Since this is a meta discussion, I'll provide an answer as well, specifically addressing the issue of clarity.
It seems to me that there is a significant issue here on CV with respect to general <=> specific questions. My understanding of SE sites is that we want to accumulate useful information for a general audience. Thus it makes more sense to formulate questions in ways that make them as relevant for people as possible.
A good but possibly silly analogy would be as follows; say I want to know how to throw a baseball, because I don't know how to throw a ball. I could ask the question as "how can I throw a baseball on a grass patch behind my house?" or I can ask something like "how to throw a hand sized ball outdoors?". The second alternative makes it immediately more relevant for wider audience, those who might want to throw a tennis ball, or a lacrosse ball, or a softball... I think putting the effort to generalize and make the question relevant for many people should not be penalized here.
The second issue is how much details one has the liberty to give. Now in this case the details are neither government nor corporate secrets. However they are research results and it is rather tricky what I am allowed to say and not say, especially considering the figures. There are novelty concerns for both academic and IP settings.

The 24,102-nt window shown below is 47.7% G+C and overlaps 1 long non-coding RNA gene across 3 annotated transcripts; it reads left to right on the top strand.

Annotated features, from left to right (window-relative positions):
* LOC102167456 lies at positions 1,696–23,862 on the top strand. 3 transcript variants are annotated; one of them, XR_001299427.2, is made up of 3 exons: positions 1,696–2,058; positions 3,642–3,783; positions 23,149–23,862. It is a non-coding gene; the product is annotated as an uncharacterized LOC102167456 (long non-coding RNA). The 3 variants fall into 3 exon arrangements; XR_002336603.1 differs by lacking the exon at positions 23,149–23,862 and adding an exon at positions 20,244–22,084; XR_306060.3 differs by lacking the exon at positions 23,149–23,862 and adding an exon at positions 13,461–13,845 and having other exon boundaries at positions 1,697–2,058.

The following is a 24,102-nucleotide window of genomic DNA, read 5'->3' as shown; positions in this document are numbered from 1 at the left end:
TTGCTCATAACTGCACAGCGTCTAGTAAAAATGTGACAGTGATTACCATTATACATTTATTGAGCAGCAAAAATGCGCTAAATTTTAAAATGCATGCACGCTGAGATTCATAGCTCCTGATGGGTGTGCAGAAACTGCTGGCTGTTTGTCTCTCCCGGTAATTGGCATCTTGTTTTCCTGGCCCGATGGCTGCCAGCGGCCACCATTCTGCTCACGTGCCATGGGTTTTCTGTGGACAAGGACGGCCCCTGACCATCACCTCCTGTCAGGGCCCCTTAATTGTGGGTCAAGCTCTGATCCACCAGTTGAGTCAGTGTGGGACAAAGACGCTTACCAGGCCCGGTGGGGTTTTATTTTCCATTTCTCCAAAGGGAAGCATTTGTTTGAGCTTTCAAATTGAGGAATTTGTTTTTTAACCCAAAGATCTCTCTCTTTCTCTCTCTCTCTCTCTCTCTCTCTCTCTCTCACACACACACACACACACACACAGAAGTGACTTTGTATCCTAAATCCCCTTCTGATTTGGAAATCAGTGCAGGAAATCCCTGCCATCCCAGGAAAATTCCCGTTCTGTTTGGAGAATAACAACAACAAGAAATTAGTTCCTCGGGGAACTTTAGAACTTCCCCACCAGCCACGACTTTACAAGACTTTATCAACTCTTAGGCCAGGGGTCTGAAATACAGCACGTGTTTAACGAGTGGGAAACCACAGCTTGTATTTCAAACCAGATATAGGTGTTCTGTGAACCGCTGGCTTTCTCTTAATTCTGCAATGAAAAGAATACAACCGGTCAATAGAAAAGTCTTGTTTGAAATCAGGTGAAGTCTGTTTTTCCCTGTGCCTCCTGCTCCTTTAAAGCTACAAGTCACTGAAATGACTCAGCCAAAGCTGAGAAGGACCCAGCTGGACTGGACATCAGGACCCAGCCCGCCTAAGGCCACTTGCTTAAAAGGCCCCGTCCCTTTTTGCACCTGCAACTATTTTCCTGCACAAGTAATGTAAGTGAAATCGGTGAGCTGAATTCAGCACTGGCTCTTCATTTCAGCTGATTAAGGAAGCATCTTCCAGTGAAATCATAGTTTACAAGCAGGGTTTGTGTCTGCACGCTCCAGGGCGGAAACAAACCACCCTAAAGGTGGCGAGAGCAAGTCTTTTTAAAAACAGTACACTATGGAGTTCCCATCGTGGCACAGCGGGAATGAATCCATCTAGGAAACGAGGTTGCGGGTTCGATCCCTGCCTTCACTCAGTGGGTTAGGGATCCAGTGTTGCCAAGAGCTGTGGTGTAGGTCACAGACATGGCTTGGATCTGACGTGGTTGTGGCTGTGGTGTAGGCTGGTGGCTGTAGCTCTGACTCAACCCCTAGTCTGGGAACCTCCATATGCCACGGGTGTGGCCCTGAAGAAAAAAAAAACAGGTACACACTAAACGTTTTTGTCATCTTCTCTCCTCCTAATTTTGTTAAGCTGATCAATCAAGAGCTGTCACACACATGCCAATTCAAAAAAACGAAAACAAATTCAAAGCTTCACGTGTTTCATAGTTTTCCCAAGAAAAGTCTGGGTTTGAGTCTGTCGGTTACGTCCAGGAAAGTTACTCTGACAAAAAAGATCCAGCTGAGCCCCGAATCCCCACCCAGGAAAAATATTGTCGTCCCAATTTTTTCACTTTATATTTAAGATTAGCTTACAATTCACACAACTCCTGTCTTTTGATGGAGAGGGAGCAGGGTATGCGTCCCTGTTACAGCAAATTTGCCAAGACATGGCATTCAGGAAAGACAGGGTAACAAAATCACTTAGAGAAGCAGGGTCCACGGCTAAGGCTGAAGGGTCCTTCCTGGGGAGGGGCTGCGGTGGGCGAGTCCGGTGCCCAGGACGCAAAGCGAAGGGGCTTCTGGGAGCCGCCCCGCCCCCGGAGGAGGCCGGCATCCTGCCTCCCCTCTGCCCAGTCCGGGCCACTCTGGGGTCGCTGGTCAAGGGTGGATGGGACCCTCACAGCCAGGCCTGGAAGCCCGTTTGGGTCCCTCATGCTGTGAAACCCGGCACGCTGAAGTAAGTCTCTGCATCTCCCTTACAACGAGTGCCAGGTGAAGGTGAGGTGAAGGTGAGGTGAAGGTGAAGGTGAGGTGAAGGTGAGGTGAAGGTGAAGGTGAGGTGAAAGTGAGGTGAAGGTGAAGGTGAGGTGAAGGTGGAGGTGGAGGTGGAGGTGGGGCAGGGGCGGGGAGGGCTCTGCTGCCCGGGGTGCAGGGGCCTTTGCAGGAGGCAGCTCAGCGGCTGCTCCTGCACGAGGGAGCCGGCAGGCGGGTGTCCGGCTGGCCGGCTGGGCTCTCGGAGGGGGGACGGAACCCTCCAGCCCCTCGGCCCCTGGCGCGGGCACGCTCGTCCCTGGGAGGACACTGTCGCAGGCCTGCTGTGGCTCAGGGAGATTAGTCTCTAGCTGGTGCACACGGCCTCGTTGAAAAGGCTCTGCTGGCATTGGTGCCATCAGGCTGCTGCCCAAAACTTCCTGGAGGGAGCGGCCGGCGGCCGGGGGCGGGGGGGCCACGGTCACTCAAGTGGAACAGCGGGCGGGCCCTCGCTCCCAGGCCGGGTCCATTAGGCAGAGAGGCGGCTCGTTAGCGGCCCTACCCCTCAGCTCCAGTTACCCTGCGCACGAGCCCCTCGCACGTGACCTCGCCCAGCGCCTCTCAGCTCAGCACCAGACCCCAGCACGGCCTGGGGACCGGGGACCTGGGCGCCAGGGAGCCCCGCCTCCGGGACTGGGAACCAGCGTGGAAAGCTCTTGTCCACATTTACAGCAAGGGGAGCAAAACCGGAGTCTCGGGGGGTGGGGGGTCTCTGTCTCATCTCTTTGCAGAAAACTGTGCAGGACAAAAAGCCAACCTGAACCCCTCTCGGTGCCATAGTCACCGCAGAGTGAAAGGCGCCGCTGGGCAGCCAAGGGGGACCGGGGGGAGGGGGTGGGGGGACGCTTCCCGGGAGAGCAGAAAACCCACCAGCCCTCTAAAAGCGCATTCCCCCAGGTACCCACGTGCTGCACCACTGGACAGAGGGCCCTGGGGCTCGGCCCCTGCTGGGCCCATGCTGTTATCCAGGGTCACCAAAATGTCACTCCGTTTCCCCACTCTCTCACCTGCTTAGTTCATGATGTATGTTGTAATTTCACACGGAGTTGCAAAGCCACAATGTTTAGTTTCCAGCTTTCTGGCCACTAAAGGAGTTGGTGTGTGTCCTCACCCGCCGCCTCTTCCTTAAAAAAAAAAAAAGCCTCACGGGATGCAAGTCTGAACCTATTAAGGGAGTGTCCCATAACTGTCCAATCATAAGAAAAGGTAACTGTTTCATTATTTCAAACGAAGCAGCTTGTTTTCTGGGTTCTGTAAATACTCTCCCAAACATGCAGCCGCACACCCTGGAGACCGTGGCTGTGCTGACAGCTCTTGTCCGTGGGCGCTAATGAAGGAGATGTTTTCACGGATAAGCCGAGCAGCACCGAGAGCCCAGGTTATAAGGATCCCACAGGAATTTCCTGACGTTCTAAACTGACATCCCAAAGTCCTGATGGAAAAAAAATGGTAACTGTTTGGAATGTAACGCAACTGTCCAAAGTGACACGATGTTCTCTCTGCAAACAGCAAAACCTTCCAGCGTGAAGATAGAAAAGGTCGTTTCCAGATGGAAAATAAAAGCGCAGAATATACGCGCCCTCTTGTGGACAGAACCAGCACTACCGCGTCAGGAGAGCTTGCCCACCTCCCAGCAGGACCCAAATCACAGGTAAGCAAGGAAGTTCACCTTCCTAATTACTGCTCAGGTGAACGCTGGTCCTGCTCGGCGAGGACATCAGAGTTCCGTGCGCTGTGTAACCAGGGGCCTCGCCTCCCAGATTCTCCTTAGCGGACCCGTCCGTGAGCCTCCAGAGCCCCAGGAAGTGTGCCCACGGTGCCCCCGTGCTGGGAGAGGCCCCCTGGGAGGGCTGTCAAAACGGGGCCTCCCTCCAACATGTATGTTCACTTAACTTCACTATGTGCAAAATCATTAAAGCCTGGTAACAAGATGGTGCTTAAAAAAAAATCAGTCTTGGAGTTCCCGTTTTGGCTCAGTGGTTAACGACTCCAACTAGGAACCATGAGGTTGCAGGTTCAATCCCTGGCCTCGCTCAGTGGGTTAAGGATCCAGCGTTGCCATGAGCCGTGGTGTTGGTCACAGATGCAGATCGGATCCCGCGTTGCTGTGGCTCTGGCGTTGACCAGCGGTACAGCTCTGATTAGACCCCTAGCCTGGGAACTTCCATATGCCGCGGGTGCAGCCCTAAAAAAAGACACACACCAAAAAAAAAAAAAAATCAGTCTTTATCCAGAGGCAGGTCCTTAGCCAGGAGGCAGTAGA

However, not all the details are relevant to the question, for example the exact definitions of $a_i$, $b_i$ and $c_i$, are not relevant to what I was trying to ask, IMHO. They can be increasing doses of a medication each, they can be measurements with increasing amount of time, amount of food or dollars received for a task in a behavioral experiment... The point is that $a_4$ is more $a$ than $a_3$. The underlying assumptions is that $a_1$ to $a_4$ are increasing level of stimulus of a specific kind, analogous with $b_1$ to $b_4$ and $c_1$ to $c_3$.
The idea is to find variables that respond to $a$ or $b$ or $c$ and not to combinations of them. That's what I meant with classification or categorization. So yes it is supervised, if you in advance specify which clusters to find. As an alternative I tried to automate the process by adopting an unsupervised method to see if it would pick up the same clusters. They did not, as I have explained in the question body.
The issue here is that people seem to get stuck on details that are not going to be relevant for them. I am fairly certain that practically nobody here would be able to relate to the kind of processes $a$, $b$ and $c$ refer to. That's because I barely grasp how they work myself. :)
I tried to explain the data as best as I can, and I am still willing to explain bits if someone is interested in the specifics of the problem at hand. At the end of the day I am looking for leads to solve a problem I have, I don't want to outsource my job to someone else. I think it's the more respectable thing to do.